Subject tends to be a non-joiner, but is socially sensitive. He is fearful of undue influence from others (according to Hartmann, the fear of contamination from others can be a product of ego strength) and it may be his very sensitivity to what others are thinking and feeling that makes him shun too much company. Subject seems to have only a tenuous sense of his own identity. Subject's sensitivity together with his depressive psychopathology disposes him to very easily identify himself with others; and, lacking certainty in his own uniqueness, feels an especial need to assert and preserve what he feels to be precarious. Storr, A. The Dynamics of Creation at 190 (New York: Atheneum, 1972).
REALITY TESTING -- SOCIAL SENSITIVITY -- CAUSE -- DISTURBED DEVELOPMENTAL ENVIRONMENT
Subject is unusually sensitive to implicit messages contained in the communications of others. Subject's sensitivity results from his adaptation to a disturbed developmental environment in which there were often remarkable discrepancies between what family members said they felt and what they actually felt. Rothenberg, A. Creativity and Madness at 12 (Baltimore: The Johns Hopkins University Press, 1990).
REALITY TESTING -- HYPERVIGILANCE -- ADAPTIVE PARANOIA -- CAUSE -- DISTURBED DEVELOPMENTAL ENVIRONMENT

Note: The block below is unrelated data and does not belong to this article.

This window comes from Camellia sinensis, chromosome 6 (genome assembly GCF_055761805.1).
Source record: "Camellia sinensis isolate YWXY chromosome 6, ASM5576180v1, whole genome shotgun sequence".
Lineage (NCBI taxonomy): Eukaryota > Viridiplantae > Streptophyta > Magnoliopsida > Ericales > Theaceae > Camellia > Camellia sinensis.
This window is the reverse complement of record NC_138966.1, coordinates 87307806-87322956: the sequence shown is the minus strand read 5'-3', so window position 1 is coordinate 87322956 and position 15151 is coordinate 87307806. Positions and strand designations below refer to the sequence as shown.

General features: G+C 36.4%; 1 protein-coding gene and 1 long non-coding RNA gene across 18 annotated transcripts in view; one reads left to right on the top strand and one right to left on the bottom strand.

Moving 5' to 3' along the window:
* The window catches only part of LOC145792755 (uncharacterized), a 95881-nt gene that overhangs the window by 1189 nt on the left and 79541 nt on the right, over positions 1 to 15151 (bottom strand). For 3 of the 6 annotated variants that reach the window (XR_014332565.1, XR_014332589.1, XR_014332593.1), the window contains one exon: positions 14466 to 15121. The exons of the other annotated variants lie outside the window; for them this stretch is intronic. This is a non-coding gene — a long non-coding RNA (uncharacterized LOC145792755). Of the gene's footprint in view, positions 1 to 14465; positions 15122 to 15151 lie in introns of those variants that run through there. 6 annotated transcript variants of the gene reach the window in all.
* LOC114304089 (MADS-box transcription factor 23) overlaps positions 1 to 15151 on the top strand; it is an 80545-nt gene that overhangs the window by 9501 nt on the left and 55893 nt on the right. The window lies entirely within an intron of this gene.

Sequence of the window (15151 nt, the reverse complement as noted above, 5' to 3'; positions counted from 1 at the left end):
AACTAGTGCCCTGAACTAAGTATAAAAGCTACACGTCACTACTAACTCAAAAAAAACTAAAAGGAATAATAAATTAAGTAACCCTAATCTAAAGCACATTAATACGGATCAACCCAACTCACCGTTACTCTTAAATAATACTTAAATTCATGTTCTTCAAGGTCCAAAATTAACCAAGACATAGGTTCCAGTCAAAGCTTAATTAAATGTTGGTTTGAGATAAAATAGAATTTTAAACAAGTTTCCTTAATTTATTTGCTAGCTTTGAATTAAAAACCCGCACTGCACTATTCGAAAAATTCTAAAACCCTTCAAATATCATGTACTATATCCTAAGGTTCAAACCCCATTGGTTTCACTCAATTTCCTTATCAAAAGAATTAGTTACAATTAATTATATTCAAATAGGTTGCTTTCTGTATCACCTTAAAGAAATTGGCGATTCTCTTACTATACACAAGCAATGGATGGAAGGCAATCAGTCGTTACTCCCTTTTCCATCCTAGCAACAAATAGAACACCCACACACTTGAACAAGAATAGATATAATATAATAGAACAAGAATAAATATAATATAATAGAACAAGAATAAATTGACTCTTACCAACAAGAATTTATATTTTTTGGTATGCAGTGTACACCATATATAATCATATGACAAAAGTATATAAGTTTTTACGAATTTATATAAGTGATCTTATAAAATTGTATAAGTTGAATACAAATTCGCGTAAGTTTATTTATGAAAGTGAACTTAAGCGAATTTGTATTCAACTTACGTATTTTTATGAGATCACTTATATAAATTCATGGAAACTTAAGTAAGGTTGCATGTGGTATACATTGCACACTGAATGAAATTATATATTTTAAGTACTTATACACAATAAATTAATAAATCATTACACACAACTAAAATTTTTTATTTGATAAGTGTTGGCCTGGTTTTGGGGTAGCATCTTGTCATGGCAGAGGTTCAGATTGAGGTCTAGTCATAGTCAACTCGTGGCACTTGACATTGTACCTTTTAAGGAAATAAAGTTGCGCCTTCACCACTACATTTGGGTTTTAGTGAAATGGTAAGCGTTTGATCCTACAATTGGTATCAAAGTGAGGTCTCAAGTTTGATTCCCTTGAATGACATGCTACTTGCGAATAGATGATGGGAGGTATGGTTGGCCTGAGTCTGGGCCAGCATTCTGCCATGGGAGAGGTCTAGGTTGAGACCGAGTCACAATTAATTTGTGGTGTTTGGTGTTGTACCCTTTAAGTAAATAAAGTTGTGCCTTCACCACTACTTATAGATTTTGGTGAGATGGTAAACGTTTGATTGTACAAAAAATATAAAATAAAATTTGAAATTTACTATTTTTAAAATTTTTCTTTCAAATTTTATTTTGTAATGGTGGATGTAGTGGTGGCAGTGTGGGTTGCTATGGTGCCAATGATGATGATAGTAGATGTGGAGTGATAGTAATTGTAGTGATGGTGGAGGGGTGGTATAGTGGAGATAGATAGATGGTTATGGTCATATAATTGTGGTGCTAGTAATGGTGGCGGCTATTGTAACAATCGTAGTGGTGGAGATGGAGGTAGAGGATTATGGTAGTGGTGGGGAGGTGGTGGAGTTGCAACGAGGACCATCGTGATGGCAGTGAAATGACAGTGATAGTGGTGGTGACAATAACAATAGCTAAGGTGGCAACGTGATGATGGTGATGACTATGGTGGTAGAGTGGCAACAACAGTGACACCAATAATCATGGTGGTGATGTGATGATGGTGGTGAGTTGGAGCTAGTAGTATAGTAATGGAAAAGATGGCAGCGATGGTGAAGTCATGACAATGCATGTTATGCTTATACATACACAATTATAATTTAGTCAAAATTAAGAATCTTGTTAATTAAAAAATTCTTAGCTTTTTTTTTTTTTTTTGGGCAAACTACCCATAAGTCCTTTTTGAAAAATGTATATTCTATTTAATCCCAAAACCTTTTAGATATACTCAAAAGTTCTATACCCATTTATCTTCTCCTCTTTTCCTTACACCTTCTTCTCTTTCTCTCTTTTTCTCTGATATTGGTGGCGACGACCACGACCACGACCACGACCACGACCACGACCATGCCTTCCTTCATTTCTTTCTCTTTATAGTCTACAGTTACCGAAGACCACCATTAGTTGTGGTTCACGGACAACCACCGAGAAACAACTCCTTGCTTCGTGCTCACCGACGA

Subject's interaction with exploitive and manipulative persons in a disturbed developmental environment forced him into an adaptive paranoid attitude. Subject's early environment demanded constant wariness, the habit of observation, and attendance on moods and tempers; the noting of discrepancies between speech and action; a certain reserve of demeanor and automatic suspicion of sudden favors. Shengold, L. Soul Murder at 244-45 (New Haven: Yale University Press, 1989).
REALITY TESTING -- SPLITTING -- OBSERVING/EXPERIENCING EGO -- SCIENTIFIC APPROACH TO THINKING
Subject exhibits a split between the observing ego and the experiencing ego (a vertical split) of unusual magnitude, which he is able to put to adaptive, creative use. The strength and pervasiveness of his isolative defenses do resemble what is found in those who have to ward off the overstimulation and rage that are the results of child abuse. Shengold, L. Soul Murder at 83 (New Haven: Yale University Press, 1989).